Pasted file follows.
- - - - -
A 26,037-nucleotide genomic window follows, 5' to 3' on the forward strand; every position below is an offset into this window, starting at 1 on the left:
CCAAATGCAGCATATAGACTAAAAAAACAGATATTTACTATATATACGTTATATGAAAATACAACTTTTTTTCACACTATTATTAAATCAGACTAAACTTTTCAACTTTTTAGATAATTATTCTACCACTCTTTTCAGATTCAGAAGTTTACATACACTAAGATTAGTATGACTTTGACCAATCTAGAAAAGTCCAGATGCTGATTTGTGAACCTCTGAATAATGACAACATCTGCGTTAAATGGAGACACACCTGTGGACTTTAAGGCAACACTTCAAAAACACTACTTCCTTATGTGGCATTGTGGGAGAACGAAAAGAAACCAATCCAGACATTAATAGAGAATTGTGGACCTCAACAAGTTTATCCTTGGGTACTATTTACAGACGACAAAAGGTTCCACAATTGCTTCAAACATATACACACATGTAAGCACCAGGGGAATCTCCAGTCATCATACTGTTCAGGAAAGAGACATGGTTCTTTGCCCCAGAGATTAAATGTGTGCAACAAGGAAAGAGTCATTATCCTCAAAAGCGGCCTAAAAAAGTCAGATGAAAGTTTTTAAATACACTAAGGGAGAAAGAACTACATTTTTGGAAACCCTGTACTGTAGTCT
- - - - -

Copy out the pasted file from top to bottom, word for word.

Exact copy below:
A 26,037-nucleotide genomic window follows, 5' to 3' on the forward strand; every position below is an offset into this window, starting at 1 on the left:
CCAAATGCAGCATATAGACTAAAAAAACAGATATTTACTATATATACGTTATATGAAAATACAACTTTTTTTCACACTATTATTAAATCAGACTAAACTTTTCAACTTTTTAGATAATTATTCTACCACTCTTTTCAGATTCAGAAGTTTACATACACTAAGATTAGTATGACTTTGACCAATCTAGAAAAGTCCAGATGCTGATTTGTGAACCTCTGAATAATGACAACATCTGCGTTAAATGGAGACACACCTGTGGACTTTAAGGCAACACTTCAAAAACACTACTTCCTTATGTGGCATTGTGGGAGAACGAAAAGAAACCAATCCAGACATTAATAGAGAATTGTGGACCTCAACAAGTTTATCCTTGGGTACTATTTACAGACGACAAAAGGTTCCACAATTGCTTCAAACATATACACACATGTAAGCACCAGGGGAATCTCCAGTCATCATACTGTTCAGGAAAGAGACATGGTTCTTTGCCCCAGAGATTAAATGTGTGCAACAAGGAAAGAGTCATTATCCTCAAAAGCGGCCTAAAAAAGTCAGATGAAAGTTTTTAAATACACTAAGGGAGAAAGAACTACATTTTTGGAAACCCTGTACTGTAGTCT